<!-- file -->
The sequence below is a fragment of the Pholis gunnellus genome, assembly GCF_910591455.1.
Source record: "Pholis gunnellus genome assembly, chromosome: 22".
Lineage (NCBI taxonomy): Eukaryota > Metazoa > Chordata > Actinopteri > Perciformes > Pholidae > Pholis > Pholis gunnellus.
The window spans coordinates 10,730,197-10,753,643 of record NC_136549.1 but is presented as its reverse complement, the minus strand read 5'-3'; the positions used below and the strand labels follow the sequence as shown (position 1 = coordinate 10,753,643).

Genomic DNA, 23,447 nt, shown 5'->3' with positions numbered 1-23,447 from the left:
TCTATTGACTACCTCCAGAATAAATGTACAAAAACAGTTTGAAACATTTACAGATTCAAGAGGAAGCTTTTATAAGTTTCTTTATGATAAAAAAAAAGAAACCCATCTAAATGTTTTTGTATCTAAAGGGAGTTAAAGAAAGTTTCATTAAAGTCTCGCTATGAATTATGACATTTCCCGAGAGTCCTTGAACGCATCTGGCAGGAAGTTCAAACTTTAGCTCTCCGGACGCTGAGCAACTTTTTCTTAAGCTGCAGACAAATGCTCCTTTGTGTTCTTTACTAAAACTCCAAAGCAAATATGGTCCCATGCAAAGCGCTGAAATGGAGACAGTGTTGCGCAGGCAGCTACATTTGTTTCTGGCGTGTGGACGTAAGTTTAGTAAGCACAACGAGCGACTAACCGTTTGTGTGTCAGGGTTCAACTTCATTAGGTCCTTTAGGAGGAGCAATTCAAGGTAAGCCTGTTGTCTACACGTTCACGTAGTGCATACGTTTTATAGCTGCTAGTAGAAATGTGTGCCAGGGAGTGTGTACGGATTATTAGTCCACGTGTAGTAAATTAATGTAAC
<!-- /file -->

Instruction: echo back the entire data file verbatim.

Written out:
The sequence below is a fragment of the Pholis gunnellus genome, assembly GCF_910591455.1.
Source record: "Pholis gunnellus genome assembly, chromosome: 22".
Lineage (NCBI taxonomy): Eukaryota > Metazoa > Chordata > Actinopteri > Perciformes > Pholidae > Pholis > Pholis gunnellus.
The window spans coordinates 10,730,197-10,753,643 of record NC_136549.1 but is presented as its reverse complement, the minus strand read 5'-3'; the positions used below and the strand labels follow the sequence as shown (position 1 = coordinate 10,753,643).

Genomic DNA, 23,447 nt, shown 5'->3' with positions numbered 1-23,447 from the left:
TCTATTGACTACCTCCAGAATAAATGTACAAAAACAGTTTGAAACATTTACAGATTCAAGAGGAAGCTTTTATAAGTTTCTTTATGATAAAAAAAAAGAAACCCATCTAAATGTTTTTGTATCTAAAGGGAGTTAAAGAAAGTTTCATTAAAGTCTCGCTATGAATTATGACATTTCCCGAGAGTCCTTGAACGCATCTGGCAGGAAGTTCAAACTTTAGCTCTCCGGACGCTGAGCAACTTTTTCTTAAGCTGCAGACAAATGCTCCTTTGTGTTCTTTACTAAAACTCCAAAGCAAATATGGTCCCATGCAAAGCGCTGAAATGGAGACAGTGTTGCGCAGGCAGCTACATTTGTTTCTGGCGTGTGGACGTAAGTTTAGTAAGCACAACGAGCGACTAACCGTTTGTGTGTCAGGGTTCAACTTCATTAGGTCCTTTAGGAGGAGCAATTCAAGGTAAGCCTGTTGTCTACACGTTCACGTAGTGCATACGTTTTATAGCTGCTAGTAGAAATGTGTGCCAGGGAGTGTGTACGGATTATTAGTCCACGTGTAGTAAATTAATGTAAC